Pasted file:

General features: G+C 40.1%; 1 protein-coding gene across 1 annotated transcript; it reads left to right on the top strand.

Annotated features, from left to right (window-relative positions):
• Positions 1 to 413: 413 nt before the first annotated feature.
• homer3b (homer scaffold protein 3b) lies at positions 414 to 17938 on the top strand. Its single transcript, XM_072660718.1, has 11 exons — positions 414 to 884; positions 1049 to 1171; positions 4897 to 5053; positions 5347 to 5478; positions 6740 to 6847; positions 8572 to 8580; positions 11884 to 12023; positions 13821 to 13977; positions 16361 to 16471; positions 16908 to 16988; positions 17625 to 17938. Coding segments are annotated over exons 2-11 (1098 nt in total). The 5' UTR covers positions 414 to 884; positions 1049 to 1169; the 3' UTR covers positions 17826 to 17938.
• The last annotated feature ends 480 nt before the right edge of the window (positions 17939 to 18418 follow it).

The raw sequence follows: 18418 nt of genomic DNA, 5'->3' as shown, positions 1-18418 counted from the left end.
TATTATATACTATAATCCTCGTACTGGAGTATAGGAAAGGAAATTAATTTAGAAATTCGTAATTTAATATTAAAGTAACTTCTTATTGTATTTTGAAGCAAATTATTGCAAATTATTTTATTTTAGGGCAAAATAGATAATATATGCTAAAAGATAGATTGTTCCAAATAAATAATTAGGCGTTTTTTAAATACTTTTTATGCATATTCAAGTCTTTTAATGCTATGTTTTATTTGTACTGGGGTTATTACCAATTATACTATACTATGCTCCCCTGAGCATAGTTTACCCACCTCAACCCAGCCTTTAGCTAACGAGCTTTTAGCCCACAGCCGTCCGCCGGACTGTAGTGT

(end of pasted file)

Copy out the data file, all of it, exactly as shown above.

General features: G+C 40.1%; 1 protein-coding gene across 1 annotated transcript; it reads left to right on the top strand.

Annotated features, from left to right (window-relative positions):
• Positions 1 to 413: 413 nt before the first annotated feature.
• homer3b (homer scaffold protein 3b) lies at positions 414 to 17938 on the top strand. Its single transcript, XM_072660718.1, has 11 exons — positions 414 to 884; positions 1049 to 1171; positions 4897 to 5053; positions 5347 to 5478; positions 6740 to 6847; positions 8572 to 8580; positions 11884 to 12023; positions 13821 to 13977; positions 16361 to 16471; positions 16908 to 16988; positions 17625 to 17938. Coding segments are annotated over exons 2-11 (1098 nt in total). The 5' UTR covers positions 414 to 884; positions 1049 to 1169; the 3' UTR covers positions 17826 to 17938.
• The last annotated feature ends 480 nt before the right edge of the window (positions 17939 to 18418 follow it).

The raw sequence follows: 18418 nt of genomic DNA, 5'->3' as shown, positions 1-18418 counted from the left end.
TATTATATACTATAATCCTCGTACTGGAGTATAGGAAAGGAAATTAATTTAGAAATTCGTAATTTAATATTAAAGTAACTTCTTATTGTATTTTGAAGCAAATTATTGCAAATTATTTTATTTTAGGGCAAAATAGATAATATATGCTAAAAGATAGATTGTTCCAAATAAATAATTAGGCGTTTTTTAAATACTTTTTATGCATATTCAAGTCTTTTAATGCTATGTTTTATTTGTACTGGGGTTATTACCAATTATACTATACTATGCTCCCCTGAGCATAGTTTACCCACCTCAACCCAGCCTTTAGCTAACGAGCTTTTAGCCCACAGCCGTCCGCCGGACTGTAGTGT